“Start With Why” is old and over-rated
The best business start with who.
Welcome to The Level Ups. The latest in tech and business for the future business leader (in plain-Jane English).
Remember Simon Sinek’s Book “Start With Why?” It’s officially outdated.
- It’s not “start with why” anymore, it starts with who.
- Creators are taking over.
- How the deals work.
Estimated Reading Time: 4 minutes & 10 seconds.
Let’s get into it.
Times Have Changed:
Consumers have shifted. It’s not just about “why” a company operates. It’s about who is at the top.
Creator-led brands are crushing it and continue to do so.
- Prime by Logan Paul and KSI - sold to Coca Cola for an estimated $10B. Insane.
- MrBeast burger - passed $100M in September. That’s revenue.
- Kylie Cosmetics - $420M in sales in 18 months (she got caught lying, and later sold 51% of the business to Coty for $600M).
- Rihanna’s Savage x Fenty - doing $17M a year in revenue on top of everything else she’s doing.
Here’s the difference.
Check out the text from Prime’s about page:
No talk of “changing the world” - just the actual story.
Here’s the about page from MrBeast Burger.
No fluff. Just facts. They’re not changing the world with burgers.
But why does it work?
Well, the creators are good at what they do. They capture attention and use it for their own businesses instead of selling someone else’s stuff. More on this later.
It's more of a market reaction to past events.
Companies lied too often. So many talked about “changing the world” and didn’t do shit. They got caught and became hypocrites. The tide is turning.
People lie, play games, and they swindle customers too. Some corporations are good too. It goes both ways. Some businesses are legit that way. Some business leaders are not.
Sam Bankman-Fried stole money through his company FTX in the greatest scam humanity has probably ever seen.
Who matters more than why. But it's not universal. It’s a trend. A sign that times have changed and will continue to do so.
But what happened to start with why? It works in some cases, so why the change?
Much like how the market has changed, so has the context.
When Simon’s book came out in 2009, the idea that 20-something creators could start, scale, and sell a business to Coca-Cola for $10B - without having it try to “change the world” - was impossible to imagine.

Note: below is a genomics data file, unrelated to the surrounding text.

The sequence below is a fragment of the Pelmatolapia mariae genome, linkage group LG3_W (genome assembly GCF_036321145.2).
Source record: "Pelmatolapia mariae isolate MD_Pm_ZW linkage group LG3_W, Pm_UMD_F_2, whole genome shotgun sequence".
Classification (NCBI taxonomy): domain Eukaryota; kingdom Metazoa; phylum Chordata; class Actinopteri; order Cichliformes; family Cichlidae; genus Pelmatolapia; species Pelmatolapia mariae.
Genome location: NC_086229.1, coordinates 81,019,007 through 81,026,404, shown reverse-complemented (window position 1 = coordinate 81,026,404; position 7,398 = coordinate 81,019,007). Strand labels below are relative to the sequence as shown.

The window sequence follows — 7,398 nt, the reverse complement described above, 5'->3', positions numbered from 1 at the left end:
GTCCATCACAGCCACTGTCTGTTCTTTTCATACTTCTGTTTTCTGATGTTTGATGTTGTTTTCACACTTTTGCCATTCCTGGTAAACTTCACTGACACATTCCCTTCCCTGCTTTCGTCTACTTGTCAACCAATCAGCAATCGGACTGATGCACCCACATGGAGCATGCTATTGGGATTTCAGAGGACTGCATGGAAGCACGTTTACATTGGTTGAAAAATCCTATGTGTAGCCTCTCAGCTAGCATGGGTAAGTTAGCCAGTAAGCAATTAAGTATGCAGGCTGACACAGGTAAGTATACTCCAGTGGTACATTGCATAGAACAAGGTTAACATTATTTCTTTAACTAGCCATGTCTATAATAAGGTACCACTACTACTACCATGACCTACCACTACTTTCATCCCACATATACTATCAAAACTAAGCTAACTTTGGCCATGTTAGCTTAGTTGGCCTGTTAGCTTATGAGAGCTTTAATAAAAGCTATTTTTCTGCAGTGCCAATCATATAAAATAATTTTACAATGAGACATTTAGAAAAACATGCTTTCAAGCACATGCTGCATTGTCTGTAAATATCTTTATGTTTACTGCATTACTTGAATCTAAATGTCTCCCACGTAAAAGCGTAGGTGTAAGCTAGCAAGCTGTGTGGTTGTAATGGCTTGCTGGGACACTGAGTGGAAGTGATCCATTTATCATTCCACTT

The Deals & How This Works:
Content on “becoming a creator” is all over the internet, and I’m not here to try and add more to what’s easily found already.
But what a lot of people don’t realize is how creators make such huge sums of money.
In general, a creator gets paid based on “attention,” here’s what that means:
- Impressions. The more people who see the content, the more money they make.
- Clicks. Same idea, but clicks instead of views.
- Conversions. This is marketing speak to say creators get paid when someone using their link buys a product.
The vast majority of payouts for "attention" work this way.
That’s fairly obvious. So why do some creators make millions while some get paid in peanuts?
- Audience value. If millionaires view your content, you make more money than if broke students see it. They can usually afford whatever the brands are selling.
- Sale price. This one is less about the creator and more about the company. If they make $100,000 for every sale, they’re paying the creator more for their audience’s attention than a $30 book.
- Relevance. If your audience is in Vancouver, and a new restaurant or gym opens up, they better pay you with more than just a meal. It’s real value.
- Negotiating. How well a creator positions, presents, and negotiates makes all the difference. Are they desperate for an extra $100? They don’t make money.
The last bit is how it all comes together. Many creators “stack” their offers.
- A Youtube video with paid ads (commonly called a "monetized" videos).
- An ad in the video (also pays). Not from Youtube, one where the video creator talks about someone else's product.
- A deal with the same company on top of that ad to make money on every sale. Companies often do both ads and commissions because they want the creator to mention them more than once.
- A deal with a different company to sell related products (either as an ad, or on a per-sale basis).
This is how one video suddenly makes $10k, $100k, or more.
This is where things get interesting.
Once that creator sees that it’s working, they’ll start their own business.
Now, there are a few ways to do this (some of them save money).
- Partner with their former advertiser. If someone else was paying you to sell their makeup, they’ll partner with you to own a piece of your business (and invest).
- If partnering isn’t for them, they'll create a business that solves a key problem your advertiser’s product doesn’t. Do they sell great boxing gloves but no cleaning products? Start a cleaning product for boxing gloves, and continue doing the same deals while now selling your own products on top of your advertiser's paid deals.
You see creators making $1M a month when you stack them all together.
Cash Isn’t Key - Ownership Is.
In the same way that consumers look at “who” on top of “why,” creators become owners instead of just promoters.
I’ll be covering much more on this in the future, and referencing this post as a starting point.
I hope that was a nice introduction.
Thanks for reading!
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